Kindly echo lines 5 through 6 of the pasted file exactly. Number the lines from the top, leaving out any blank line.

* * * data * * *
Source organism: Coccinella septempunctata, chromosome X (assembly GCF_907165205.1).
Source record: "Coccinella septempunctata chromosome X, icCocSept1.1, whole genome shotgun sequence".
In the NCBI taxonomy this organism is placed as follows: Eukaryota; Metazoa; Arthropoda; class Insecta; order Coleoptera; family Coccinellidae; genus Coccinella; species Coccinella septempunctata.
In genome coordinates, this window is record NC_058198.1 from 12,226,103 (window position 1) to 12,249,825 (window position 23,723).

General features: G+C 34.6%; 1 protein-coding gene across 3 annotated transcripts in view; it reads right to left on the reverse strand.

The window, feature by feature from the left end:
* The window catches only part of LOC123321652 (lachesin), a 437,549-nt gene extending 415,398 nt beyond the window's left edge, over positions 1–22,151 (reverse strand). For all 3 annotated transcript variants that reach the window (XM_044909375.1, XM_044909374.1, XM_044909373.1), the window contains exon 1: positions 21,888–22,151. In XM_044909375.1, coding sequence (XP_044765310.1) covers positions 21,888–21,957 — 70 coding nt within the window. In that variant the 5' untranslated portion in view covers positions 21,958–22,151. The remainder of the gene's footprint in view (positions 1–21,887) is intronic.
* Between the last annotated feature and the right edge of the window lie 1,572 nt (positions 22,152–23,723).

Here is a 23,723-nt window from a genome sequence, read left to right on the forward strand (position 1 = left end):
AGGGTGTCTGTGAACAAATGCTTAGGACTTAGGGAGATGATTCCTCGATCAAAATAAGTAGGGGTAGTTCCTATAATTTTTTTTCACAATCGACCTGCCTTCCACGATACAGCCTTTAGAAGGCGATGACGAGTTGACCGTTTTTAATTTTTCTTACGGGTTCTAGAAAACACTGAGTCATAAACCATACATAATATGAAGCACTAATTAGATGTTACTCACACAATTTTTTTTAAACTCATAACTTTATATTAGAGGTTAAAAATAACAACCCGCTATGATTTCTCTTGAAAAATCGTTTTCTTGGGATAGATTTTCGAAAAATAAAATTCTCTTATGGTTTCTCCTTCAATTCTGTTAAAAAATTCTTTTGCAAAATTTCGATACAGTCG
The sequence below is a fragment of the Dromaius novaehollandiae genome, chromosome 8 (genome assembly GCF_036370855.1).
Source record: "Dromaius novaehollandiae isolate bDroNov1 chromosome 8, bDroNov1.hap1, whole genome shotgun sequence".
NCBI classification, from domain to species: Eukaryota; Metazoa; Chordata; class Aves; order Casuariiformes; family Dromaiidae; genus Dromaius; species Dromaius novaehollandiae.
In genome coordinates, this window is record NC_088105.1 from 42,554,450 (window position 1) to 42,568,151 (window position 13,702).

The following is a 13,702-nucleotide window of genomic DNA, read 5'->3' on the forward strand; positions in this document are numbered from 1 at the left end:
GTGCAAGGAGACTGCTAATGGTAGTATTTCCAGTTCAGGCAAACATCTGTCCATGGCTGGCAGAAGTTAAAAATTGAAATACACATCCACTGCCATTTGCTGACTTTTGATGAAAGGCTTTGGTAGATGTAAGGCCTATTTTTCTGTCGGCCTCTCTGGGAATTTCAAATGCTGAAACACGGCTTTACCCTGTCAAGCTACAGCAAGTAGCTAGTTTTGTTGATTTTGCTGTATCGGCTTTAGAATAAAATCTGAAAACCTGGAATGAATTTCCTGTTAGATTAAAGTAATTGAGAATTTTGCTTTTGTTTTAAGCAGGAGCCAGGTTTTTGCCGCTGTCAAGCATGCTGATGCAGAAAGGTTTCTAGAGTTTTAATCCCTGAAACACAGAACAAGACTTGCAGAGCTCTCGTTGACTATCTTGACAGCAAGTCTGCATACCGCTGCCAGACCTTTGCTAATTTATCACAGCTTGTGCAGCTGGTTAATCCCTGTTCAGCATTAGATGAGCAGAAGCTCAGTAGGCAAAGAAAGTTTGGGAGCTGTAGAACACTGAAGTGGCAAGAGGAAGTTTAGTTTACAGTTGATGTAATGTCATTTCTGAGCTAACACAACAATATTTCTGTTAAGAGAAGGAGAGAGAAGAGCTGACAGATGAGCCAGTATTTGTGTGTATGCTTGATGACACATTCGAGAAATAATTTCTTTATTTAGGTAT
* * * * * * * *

General features: G+C 34.6%; 1 protein-coding gene across 3 annotated transcripts in view; it reads right to left on the reverse strand.

The window, feature by feature from the left end: